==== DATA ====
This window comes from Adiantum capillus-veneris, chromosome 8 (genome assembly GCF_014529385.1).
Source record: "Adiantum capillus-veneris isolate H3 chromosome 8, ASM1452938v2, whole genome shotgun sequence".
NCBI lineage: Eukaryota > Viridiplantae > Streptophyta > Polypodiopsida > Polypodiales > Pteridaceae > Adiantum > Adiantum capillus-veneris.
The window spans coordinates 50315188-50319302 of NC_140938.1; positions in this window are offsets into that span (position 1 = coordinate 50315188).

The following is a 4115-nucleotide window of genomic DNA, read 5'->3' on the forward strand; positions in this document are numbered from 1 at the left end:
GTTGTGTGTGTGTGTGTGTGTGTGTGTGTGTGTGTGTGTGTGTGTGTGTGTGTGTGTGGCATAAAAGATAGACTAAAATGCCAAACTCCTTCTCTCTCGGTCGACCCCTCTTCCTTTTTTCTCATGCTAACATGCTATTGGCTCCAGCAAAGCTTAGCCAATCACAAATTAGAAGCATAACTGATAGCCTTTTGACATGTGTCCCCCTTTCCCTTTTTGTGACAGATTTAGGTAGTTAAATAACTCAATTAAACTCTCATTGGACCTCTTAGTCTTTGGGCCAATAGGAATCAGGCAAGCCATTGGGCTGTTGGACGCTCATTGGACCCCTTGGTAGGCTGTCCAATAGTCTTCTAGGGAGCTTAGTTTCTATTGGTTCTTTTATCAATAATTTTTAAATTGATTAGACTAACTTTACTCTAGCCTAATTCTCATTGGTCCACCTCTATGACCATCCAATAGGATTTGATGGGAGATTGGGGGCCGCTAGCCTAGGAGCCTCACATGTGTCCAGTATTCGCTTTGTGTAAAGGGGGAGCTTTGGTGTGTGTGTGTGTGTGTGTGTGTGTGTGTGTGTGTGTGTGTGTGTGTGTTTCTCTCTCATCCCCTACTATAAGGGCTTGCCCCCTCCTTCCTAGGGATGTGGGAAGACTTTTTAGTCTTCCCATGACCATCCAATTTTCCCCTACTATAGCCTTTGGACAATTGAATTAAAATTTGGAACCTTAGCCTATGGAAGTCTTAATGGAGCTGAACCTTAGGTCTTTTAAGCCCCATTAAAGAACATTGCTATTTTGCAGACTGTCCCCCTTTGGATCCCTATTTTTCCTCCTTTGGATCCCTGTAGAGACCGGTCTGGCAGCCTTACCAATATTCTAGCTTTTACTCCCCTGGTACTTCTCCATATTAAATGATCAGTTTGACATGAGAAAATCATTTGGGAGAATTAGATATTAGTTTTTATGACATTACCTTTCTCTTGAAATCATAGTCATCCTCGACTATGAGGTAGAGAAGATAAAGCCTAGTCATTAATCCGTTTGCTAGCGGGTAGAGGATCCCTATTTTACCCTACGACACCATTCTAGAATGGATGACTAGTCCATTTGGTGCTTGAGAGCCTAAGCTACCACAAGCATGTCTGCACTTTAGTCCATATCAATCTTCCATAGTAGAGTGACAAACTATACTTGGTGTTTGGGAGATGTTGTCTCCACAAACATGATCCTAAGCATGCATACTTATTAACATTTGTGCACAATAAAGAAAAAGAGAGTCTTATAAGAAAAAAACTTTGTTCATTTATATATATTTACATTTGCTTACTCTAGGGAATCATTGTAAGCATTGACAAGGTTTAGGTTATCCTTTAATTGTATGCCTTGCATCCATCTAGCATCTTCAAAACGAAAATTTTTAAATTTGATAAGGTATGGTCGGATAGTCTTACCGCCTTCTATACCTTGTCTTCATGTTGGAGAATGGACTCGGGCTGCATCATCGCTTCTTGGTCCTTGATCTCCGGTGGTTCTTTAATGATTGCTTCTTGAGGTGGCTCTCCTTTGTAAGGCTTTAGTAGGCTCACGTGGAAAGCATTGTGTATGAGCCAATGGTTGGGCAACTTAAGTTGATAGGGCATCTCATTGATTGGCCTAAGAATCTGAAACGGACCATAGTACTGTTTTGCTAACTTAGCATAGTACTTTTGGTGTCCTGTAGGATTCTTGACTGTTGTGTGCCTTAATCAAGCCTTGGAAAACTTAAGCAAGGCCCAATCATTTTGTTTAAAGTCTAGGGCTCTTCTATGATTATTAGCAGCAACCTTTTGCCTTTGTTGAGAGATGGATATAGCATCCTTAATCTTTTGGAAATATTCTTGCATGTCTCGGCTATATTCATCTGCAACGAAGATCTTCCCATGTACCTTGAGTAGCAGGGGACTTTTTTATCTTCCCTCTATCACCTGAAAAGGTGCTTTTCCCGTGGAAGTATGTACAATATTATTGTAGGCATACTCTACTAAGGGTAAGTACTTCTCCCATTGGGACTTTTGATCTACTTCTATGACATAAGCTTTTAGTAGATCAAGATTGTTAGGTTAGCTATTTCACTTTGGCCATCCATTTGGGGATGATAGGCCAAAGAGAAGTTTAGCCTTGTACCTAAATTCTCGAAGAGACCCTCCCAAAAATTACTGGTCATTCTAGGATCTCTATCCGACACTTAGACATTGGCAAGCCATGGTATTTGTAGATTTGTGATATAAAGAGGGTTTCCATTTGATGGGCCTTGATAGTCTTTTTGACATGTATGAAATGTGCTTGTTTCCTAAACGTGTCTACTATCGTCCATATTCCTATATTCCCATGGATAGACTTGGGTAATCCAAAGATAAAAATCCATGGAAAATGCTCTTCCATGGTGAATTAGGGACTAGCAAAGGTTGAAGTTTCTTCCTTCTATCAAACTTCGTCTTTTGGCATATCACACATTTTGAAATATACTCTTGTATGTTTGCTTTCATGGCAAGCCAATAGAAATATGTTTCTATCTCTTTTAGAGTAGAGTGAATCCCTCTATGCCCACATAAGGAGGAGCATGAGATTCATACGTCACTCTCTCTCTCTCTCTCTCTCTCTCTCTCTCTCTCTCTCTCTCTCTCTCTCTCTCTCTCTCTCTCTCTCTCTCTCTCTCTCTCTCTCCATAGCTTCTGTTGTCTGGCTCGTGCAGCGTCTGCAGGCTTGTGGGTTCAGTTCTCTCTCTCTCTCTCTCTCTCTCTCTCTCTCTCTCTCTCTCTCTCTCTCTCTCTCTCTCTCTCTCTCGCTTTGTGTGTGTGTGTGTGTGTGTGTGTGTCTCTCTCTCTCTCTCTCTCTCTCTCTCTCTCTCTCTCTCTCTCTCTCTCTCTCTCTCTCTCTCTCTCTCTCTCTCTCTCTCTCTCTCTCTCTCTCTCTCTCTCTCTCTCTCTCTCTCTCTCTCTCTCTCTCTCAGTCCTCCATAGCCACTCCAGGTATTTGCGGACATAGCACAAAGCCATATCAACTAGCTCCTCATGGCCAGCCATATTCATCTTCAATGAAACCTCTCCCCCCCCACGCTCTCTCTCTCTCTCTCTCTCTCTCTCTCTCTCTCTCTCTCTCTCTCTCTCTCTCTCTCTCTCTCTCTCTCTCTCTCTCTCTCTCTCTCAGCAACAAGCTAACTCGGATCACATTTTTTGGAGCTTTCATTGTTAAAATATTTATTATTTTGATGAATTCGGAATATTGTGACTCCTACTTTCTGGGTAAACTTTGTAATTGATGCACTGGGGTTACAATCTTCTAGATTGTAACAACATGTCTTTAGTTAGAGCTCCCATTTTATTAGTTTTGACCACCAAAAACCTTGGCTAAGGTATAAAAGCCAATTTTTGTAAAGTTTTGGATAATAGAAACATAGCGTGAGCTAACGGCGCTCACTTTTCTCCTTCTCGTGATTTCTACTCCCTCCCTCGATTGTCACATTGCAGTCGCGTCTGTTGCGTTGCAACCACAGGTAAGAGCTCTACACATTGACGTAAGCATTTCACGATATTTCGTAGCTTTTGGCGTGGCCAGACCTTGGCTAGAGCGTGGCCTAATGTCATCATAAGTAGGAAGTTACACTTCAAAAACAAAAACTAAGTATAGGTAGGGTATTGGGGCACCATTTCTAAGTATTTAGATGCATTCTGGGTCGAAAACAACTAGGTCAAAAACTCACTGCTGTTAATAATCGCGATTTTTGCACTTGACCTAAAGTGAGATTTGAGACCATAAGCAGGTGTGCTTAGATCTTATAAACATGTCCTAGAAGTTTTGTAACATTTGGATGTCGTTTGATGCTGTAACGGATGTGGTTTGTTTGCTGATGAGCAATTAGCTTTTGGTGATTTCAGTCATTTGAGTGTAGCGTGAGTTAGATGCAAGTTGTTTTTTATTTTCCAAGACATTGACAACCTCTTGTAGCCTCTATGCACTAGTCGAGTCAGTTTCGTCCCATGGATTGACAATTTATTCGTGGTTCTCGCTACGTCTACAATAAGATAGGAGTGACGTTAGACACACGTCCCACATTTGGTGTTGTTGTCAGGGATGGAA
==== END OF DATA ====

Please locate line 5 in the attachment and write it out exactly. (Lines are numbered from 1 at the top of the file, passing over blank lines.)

The following is a 4115-nucleotide window of genomic DNA, read 5'->3' on the forward strand; positions in this document are numbered from 1 at the left end: